The instances executed by space module 18 may be synchronous or asynchronous. A synchronous instance of the virtual space may facilitate a first user witnessing, in the views presented to the first user, interactions of other users with the same instance of the virtual space. This may include, for example, watching in real time (or near real time) an avatar, or other object, under the control of another user move through the virtual space. An asynchronous instance of the virtual space may be executed for viewing by an individual user. As such, the asynchronous instance of the virtual space may not be configured to express interactions with the virtual space by two users concurrently in real time or near real time. It will be appreciated that an asynchronous instance of the virtual space may not preclude users from communicating via, for example, chat, private message, and/or voice chat through server 12. Instead, since simultaneous interactions with the virtual space by two different users may not be expressed within the asynchronous instance, a user presented with views of the virtual space generated from the asynchronous instance may not be able to see avatars, or other objects, under direct control of other users in views of the asynchronous instance of the virtual space.

Within the virtual space instanced by space module 18, users may control characters, objects, simulated physical phenomena (e.g., wind, rain, earthquakes, and/or other phenomena), and/or other elements within the places to interact with the places and/or each other. The user characters may include avatars. As used herein, the term “user character” may refer to an object (or group of objects) present in the virtual space that represents an individual user. The user character may be controlled by the user with which it is associated. The user controlled element(s) may move through and interact with the virtual space (e.g., non-user characters in the virtual space, other objects in the virtual space). The user controlled elements controlled by and/or associated with a given user may be created and/or customized by the given user. The user may have an “inventory” of virtual goods and/or currency that the user can use (e.g., by manipulation of a user character or other user controlled element, and/or other items) within the virtual space.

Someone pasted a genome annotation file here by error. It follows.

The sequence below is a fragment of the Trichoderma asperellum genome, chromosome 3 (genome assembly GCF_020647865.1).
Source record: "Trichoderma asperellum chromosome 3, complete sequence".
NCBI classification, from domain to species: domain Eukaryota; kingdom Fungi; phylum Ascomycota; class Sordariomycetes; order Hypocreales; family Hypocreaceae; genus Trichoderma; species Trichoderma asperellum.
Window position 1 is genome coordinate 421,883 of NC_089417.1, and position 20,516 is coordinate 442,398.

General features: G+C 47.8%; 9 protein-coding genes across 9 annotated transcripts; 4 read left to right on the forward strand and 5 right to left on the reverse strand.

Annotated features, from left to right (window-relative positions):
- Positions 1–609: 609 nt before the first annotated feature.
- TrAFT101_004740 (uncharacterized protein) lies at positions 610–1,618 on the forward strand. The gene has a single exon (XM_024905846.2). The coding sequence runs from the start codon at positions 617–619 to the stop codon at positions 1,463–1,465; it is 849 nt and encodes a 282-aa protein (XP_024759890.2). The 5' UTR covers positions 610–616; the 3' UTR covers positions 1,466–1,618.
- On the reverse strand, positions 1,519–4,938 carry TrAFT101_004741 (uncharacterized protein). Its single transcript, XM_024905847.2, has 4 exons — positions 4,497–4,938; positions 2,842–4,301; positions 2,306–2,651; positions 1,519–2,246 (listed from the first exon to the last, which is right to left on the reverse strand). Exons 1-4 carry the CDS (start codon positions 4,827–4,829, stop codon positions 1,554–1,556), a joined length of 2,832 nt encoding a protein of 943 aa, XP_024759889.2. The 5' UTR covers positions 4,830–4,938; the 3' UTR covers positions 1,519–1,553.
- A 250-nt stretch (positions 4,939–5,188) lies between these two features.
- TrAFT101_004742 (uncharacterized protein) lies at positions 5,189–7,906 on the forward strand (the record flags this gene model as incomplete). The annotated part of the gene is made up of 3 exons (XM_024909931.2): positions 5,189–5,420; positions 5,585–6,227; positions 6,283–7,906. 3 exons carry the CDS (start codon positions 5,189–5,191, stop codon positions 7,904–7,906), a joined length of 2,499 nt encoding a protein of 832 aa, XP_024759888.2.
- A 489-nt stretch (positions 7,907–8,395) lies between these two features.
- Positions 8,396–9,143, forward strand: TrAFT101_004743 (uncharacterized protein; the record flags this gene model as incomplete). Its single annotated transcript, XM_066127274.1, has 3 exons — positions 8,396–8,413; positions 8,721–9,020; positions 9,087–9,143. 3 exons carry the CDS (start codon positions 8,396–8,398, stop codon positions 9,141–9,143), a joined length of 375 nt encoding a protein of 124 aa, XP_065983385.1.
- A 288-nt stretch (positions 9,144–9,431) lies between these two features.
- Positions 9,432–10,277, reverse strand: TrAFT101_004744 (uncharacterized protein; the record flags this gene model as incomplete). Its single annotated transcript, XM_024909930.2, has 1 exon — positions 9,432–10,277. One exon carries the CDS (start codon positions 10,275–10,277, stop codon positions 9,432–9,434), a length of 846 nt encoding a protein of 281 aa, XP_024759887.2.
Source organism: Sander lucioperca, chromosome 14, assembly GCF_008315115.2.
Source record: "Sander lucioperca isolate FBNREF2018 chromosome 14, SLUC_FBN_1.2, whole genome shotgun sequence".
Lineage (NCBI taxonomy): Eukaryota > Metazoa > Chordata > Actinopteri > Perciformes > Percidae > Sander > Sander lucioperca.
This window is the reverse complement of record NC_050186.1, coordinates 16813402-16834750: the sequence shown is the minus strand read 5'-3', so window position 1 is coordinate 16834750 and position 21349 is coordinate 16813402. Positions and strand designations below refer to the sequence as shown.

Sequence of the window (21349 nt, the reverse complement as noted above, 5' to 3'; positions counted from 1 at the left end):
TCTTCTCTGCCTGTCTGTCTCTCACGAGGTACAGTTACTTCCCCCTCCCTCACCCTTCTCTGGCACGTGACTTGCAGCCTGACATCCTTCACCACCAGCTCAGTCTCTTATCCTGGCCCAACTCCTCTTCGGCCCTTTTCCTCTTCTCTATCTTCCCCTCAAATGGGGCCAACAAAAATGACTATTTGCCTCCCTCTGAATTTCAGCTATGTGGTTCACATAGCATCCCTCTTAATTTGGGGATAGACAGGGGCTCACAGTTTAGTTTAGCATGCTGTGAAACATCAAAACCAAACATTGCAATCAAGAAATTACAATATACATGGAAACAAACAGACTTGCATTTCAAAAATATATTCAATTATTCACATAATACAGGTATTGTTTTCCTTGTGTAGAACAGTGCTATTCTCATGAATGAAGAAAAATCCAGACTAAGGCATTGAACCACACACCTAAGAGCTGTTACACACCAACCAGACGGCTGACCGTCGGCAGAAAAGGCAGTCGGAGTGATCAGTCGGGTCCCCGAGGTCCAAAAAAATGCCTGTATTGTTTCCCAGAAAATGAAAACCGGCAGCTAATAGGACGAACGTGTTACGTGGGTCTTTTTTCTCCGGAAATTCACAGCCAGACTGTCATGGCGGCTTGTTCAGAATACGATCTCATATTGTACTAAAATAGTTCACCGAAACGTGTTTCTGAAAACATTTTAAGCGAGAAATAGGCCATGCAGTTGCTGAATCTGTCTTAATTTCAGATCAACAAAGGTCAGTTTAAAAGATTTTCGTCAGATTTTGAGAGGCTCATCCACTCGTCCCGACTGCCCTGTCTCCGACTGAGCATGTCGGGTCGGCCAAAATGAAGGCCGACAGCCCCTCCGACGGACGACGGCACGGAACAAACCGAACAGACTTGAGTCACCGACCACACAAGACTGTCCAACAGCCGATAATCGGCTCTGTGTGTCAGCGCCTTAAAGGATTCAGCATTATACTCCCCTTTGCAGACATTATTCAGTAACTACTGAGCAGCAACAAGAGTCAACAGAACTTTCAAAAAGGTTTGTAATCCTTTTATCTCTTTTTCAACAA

The users may participate in the virtual space by controlling one or more of the available user controlled elements in the places. Control may be exercised through control inputs and/or commands input by the users through client computing platforms 14. The users may interact with each other through communications exchanged within the virtual space. Such communications may include one or more of textual chat, instant messages, private messages, voice communications, and/or other communications. Communications may be received and entered by the users via their respective client computing platforms 14. Communications may be routed to and from the appropriate users through server 12 (e.g., through space module 18).

The usage monitoring module 20 may be configured to monitor interactions of the users with the virtual space and/or each other within the virtual space. This may include monitoring, for a given user, one or more of times at which the given user is logged in to the virtual space, areas of the virtual space the given user views or interacts with or in, other users the given user interacts with, the nature and/or content of interactions of the given user with other users, activities participated in within the virtual space, level, powers, or skill attained in the virtual space, inventory items obtained in the virtual space, and/or other interactions of the given user with the virtual space and/or other users. Some or all of the information generated by usage monitoring module 20 in monitoring the interactions of the users may be stored to the user profiles managed by user module 16.